Universal Cancer Signs and Symptoms
Every form of cancer comes with its own unique collection of signs and symptoms. It all depends on where the cancer cells are and how widespread they’ve become. However, there are certain symptoms that are common to many types of cancer, if not all.
Many of these are related to the way the human body responds to unwanted entities. Others are part of the effect that cancer cells can have on any region in the body. Take a look at some of the most general signs and symptoms that you’re fighting against cancer in your body.
Cancer cells sap your body’s energy supply. Fatigue is a natural result of your immune system’s response to fighting cancer cells. Some cancers also cause blood loss, producing the same effect. So, if you’re tired no matter how much you sleep, you should seek medical attention.
2. Weight loss
If you suddenly drop pounds without reason (no lifestyle or diet changes, and no medication changes), it could be a sign of cancer. According to The American Cancer Society, most cancer patients experience this unexplained weight loss at some point.
Fever can be associated with cancers of the immune system, but it also is a sign that any type of cancer is beginning to spread to other areas of the body.
Persistent pain in any one area of the body (for example, back pain or headaches) can be associated with certain types of cancer. While different areas are related to different types of cancer, any chronic pain should be looked into.
5. Skin changes
These aren’t just associated with skin cancers! Warning signs include finding darkened, yellowed, or reddened skin.
6. Unusual hair growth
Once again, this warning sign isn’t limited to skin cancers. What might be the biggest factor for cancer symptoms is a quick change in your body. If you notice something new, consult a doctor about it.
7. Changes in freckles or mole
Look out for a change in the color, size, or shape of your freckles and moles. Similar to other skin changes, you should consult a doctor when you notice anything different (especially if it’s also painful).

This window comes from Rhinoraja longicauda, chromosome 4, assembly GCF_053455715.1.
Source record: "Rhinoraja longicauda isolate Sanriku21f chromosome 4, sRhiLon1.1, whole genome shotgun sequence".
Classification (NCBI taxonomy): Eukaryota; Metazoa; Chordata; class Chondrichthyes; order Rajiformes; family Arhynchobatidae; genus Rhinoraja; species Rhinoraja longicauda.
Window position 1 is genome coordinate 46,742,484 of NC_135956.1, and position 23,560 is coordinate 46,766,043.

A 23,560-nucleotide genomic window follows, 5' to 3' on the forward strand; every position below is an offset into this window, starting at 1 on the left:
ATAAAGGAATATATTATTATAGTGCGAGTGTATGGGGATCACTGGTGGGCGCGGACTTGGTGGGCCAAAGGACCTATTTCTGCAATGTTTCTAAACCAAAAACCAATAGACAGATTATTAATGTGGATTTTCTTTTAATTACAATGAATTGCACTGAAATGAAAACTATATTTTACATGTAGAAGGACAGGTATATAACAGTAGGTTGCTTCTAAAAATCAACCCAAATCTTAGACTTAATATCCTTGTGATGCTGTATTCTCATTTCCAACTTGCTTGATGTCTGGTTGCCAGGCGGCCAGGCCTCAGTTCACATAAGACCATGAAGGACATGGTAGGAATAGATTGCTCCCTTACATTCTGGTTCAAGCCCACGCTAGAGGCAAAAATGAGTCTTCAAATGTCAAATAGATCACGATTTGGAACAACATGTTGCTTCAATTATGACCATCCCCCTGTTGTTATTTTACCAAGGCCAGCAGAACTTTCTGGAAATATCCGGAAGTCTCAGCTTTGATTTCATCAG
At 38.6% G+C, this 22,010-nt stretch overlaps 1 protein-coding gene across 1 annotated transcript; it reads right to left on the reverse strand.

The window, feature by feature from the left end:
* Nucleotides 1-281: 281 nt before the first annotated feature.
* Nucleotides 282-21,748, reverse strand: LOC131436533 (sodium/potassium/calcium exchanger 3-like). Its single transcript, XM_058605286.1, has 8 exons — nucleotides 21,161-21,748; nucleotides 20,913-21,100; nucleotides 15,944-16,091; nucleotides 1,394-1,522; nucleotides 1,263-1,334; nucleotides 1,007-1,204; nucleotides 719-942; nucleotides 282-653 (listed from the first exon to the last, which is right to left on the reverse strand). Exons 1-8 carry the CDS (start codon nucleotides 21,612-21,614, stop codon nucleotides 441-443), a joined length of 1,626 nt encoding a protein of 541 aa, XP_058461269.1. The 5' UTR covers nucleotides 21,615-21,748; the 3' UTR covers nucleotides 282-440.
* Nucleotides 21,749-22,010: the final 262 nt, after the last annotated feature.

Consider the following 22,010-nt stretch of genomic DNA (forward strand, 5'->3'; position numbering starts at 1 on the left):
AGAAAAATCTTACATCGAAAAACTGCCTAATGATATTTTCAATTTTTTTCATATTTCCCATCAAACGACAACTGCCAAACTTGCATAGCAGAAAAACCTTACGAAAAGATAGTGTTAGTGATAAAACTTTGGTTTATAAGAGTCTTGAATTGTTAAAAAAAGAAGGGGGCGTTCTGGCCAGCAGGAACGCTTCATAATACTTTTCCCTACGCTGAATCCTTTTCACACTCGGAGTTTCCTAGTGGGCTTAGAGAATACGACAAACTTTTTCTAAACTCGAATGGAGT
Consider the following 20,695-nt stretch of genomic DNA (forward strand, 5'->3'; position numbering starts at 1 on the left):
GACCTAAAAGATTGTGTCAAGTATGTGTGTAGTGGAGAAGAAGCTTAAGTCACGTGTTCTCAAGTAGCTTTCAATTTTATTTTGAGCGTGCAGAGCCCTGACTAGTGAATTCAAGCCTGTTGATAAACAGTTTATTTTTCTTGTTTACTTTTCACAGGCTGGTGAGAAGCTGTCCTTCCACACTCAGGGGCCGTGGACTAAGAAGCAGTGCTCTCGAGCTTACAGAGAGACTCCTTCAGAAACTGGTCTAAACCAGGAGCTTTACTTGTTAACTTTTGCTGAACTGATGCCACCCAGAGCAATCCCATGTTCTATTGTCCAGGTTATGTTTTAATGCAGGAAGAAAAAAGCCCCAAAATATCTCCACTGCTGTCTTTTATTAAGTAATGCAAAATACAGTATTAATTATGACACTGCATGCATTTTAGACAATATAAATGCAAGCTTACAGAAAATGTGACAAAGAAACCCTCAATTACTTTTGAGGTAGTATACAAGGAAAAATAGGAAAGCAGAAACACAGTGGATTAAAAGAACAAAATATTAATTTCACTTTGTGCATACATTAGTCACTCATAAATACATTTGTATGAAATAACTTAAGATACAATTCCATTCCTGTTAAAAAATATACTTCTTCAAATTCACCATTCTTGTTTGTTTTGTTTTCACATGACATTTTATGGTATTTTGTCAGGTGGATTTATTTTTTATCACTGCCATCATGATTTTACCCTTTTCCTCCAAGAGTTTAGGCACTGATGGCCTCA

This might be one of the most misdiagnosed symptoms, since almost everyone experiences indigestion at some point. Nevertheless, it’s associated with cancers of the upper digestive tract. Look out for difficulty swallowing and stomach pain that doesn’t go away.
9. Lumps or thickening
If you notice a new lump, or an old one is changing in size, see your doctor about it. Many types of cancer are associated with growths and tumors that can be felt through the skin.
There are several forms of cancer that cause unexpected bleeding. The source depends on the cancer type. Signs include coughing up blood, finding blood in stool or urine, or noticing bloody discharge (from somewhere on your skin or mucosal tissue).
Sores are associated with a few types of cancer including skin cancers, oral cancer, and cancer affecting the genitals. If you notice the appearance of a sore anywhere on your body, you should seek your doctor about it.
12. Changes in your #1’s
If you need to take more trips to the bathroom than usual, or if you’re experiencing pain associated with urinating, it could be a sign of cancers affecting the bladder or prostate.
13. Changes in your #2’s
If you’re experiencing regular constipation or diarrhea, or if you have suddenly different stool size, it could be a sign of cancer in the lower digestive tract. The same goes if you experience pain.
If you have a chronic cough or scratchy throat, it could be a warning of developing respiratory tract cancer, such as lung cancer or throat cancer. See your doctor when a cough doesn’t go away.
15. Unusual Lymph Nodes
We have multiple lymph nodes all over our bodies. Sometimes, they can feel swollen due to an infection. However, if you notice a lymph node that is uncomfortable, tender, or swollen for several weeks, you should consult your doctor about it.
If you suspect that the symptoms you’re experiencing are signs of cancer, it’s important to seek medical attention as soon as possible. The sooner you identify and treat cancer, the greater chance you have of beating it before it spreads to other areas of the body (no matter what treatment method you and your doctor decide on).